I would really like to go to Alaska, Northern Brazil for a jungle boat tour, New Orleans, Carnaval in Rio de Janeiro, Egypt, Santorini, the Bahamas, and any kind of cruise.

Evanie is the best, thanks girl! Want to be next? Feel free to drop me a line about your story, or nominate a friend. Coming up I have a couple with tips on traveling together (they met in Romania!) as well as an interview with a Millennial still traveling on a broke girl’s dime.


I keep running away to New York! – Affinia Manhattan hotel review

It really is a shame that one of the greatest cities in the world is only a few short hours from Boston – a shame for my wallet that is. Luckily this ‘biz has a couple perks and I was able to return last weekend for a quick little romp. I brought the boyfriend this time and was planning on some serious sightseeing and only having the laptop open for a couple of hours. We enjoyed wine-ing, dining, an off-Broadway play and my first trip to the strange yet fascinating Guggenheim Museum.

Before all that though, let me sing some high praises for the Affinia Manhattan Hotel. While I wasn’t on official assignment, I till was looking at this place with a writer’s eye and was totally satisfied with what I observed.

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Right off the bat the lobby is insanely impressive, if not a little daunting. What better way to a girl’s inner Audrey Hepburn though than chandeliers, right? The front desk staff were top notch and super helpful in getting me all settled in. I took the old school elevator up to the 23rd floor and was met with massive hallways and dated carpets, but the room itself was fresh and fun.

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I like the idea of not feeling confined to the bed when staying in a hotel, especially when I have writing to do. There was copious amounts of space to stretch out, from the comfy chairs to the sectioned off office space with a desk and countertops. And a fridge! I loved London and all, but having a fridge is key, even for some chilled water to grab in the middle of the night. No silly mini bar either to shove over – just a big, cold space for my own snacks and drinks.

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My temporary home office came with indulgently soft pillows – a few picked from their famous pillow bar, where you can choose the right style to best suit your needs (from hypoallergenic to pillow iPod docks!). Two big windows open up to the streets below, letting in plenty of light. Each wall had pretty gray, black and white flowers and accents to give the space a unique touch of style.

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Yes, the bathroom was super tiny. But hey, welcome to New York. To compensate for lack of elbow room, there was plenty of other superb amenities -including full size bottles of their bath products. For someone like me with a lion’s mane of hair, this was crazy appreciated, as I often have to hound the poor housekeepers for extra conditioner.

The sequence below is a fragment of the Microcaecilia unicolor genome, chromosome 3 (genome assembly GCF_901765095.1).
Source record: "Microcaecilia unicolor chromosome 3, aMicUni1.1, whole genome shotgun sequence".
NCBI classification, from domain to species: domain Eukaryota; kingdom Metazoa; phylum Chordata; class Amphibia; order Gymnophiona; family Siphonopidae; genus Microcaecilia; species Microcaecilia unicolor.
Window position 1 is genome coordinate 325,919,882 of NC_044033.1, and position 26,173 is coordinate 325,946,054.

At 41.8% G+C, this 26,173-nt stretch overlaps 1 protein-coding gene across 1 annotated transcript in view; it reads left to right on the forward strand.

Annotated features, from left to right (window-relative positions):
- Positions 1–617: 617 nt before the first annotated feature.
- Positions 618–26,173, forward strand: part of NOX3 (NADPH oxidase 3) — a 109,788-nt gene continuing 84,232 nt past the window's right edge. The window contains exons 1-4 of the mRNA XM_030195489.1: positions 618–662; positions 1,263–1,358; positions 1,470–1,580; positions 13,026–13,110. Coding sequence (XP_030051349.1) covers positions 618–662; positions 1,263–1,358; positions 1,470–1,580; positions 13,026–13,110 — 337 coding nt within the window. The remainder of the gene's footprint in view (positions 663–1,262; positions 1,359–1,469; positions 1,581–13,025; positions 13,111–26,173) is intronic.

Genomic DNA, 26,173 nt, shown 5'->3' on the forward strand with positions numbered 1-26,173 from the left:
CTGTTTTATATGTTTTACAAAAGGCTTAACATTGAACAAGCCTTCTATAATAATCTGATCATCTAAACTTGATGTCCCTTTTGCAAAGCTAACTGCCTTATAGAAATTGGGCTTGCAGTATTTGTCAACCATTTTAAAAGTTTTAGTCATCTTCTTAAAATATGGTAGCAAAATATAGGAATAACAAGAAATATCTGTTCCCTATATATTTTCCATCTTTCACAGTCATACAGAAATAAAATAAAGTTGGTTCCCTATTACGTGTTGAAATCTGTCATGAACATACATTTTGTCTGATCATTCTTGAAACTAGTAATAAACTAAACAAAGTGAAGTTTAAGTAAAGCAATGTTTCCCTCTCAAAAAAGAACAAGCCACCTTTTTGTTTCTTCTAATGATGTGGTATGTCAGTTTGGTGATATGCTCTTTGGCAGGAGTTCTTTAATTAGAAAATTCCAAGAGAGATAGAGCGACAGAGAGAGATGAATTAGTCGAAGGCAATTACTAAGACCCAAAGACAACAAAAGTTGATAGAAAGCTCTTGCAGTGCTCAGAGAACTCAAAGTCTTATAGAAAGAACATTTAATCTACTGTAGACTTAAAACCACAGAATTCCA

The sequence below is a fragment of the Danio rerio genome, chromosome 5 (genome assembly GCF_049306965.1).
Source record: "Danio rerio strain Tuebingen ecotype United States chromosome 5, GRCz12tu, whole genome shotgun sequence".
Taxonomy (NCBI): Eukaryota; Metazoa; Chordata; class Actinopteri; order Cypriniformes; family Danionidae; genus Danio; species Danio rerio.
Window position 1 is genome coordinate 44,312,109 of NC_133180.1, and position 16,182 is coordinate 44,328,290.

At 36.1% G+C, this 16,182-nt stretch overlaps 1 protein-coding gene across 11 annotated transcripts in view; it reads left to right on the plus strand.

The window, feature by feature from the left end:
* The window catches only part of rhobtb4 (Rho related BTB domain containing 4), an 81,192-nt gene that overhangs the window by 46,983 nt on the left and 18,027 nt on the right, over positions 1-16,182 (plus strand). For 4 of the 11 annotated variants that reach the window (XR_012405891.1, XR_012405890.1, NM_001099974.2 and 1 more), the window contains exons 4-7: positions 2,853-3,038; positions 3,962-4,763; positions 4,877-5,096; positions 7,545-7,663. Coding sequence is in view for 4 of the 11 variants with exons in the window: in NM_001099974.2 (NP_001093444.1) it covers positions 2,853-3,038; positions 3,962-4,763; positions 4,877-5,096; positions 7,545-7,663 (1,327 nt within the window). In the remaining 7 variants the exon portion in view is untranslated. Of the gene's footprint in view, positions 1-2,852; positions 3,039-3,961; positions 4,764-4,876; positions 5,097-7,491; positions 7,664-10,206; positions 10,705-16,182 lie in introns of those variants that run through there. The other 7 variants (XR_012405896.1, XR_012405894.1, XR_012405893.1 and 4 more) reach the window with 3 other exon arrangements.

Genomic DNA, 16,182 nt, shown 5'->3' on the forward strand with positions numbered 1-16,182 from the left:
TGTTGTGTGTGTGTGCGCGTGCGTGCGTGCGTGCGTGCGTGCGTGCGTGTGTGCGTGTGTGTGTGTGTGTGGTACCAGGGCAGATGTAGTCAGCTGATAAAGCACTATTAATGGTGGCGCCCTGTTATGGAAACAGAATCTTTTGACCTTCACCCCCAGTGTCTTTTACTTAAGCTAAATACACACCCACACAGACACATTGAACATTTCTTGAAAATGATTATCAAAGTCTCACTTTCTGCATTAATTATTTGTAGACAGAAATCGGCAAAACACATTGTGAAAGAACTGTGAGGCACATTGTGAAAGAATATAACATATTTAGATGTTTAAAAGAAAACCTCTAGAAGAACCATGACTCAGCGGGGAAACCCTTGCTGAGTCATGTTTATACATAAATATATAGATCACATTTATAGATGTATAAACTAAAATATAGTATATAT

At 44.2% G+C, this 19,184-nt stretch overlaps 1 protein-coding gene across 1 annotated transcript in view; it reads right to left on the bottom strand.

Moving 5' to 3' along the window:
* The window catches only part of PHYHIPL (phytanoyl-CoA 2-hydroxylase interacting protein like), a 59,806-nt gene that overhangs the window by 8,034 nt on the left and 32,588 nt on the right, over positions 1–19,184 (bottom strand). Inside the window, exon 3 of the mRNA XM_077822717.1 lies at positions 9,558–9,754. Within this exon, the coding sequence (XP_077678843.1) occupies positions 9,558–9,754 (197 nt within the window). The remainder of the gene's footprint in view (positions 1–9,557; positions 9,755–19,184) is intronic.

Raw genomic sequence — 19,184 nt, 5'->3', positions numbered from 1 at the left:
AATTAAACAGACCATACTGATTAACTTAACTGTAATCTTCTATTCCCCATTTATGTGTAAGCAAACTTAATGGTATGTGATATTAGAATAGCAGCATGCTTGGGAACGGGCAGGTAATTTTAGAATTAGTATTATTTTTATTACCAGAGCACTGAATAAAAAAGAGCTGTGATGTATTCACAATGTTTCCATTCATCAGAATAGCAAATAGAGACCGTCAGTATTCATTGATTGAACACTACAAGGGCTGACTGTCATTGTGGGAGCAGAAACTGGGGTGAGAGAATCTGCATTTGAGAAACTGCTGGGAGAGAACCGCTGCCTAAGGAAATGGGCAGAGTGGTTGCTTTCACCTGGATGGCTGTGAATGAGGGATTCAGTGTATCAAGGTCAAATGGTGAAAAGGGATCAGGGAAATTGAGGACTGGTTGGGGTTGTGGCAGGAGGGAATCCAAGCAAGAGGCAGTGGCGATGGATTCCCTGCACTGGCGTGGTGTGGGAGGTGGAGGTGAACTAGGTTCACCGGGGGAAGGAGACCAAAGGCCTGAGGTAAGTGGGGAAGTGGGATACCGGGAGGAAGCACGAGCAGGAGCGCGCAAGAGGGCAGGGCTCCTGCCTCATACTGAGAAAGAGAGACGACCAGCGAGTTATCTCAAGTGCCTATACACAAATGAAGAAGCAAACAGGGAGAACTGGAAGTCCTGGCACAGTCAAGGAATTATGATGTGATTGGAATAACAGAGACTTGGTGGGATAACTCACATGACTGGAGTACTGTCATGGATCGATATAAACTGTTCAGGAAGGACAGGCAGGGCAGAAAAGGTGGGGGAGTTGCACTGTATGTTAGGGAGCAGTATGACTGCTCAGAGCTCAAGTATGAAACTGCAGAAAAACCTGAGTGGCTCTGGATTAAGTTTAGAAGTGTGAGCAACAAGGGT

Overall I only have a few little gripes about the Affinia, which makes me fear I’m getting snotty and spoiled, but I digress. One, it was LOUD. There was a fire station below is I think that constantly had trucks raging in and out. A necessary evil of course, but it did make me think twice about staying in the dead center of Manhattan (in contrast, the Hotel Americano in Chelsea was much quieter, but a totally different and modern scene). Two, it was tough finding some cute bars and restaurants within quick walking distance. This really is not the Affinia’s fault, because it’s right next to Madison Square Garden, making it a high traffic and commercial area I suppose.

No real complaints, though – I adored Affinia Manhattan and was happy to lay my head to rest there for the long weekend. These short trips to NYC are getting a little addictive – I might have to reign it in and wait a few months until the next venture to repair my broken bank account.

Have a favorite hotel in Manhattan? Or just a really memorable stay anywhere in the world? I’m always up for future recommendations!

Freelancer Tip #2: Have no shame when starting out. Of course be smart and try to avoid those shady online projects without a contract just for the dollar signs, but also be willing to put in the work when opportunities arise. I literally fell over myself when I thought I had met a legit editor, and ever since I’ve been handsomely rewarded. Yes I had a few sleepless nights, but it was well worth this NYC trip and all the future adventures I’m bound to have. Don’t make traveling the goal – building a good reputation and portfolio should be the aim, and the trips will eventually fall into place.


A joyful journey to the end of the world – travel in Lagos, Portugal

I have a lot to see on this planet, which often deters me from stepping in the same place twice. But when the chance to go back to Lagos, Portugal, I couldn’t resist the crazy perfect beaches, cliffside views and vibrant nightlife that pulses through the cobblestone streets. Historically it’s been a busy port city, and now it’s a hub of Portuguese culture, food and fun. Last time I was there I was 21 years old and out of my mind, so this round was a little more subdued. But let’s be honest, it was still a carnival ride of hazy colors, breezy shores and the friendliest people around. I went for a long weekend with the party boys at Discover Sevilla and my new au pair friends from the U.S. and Denmark.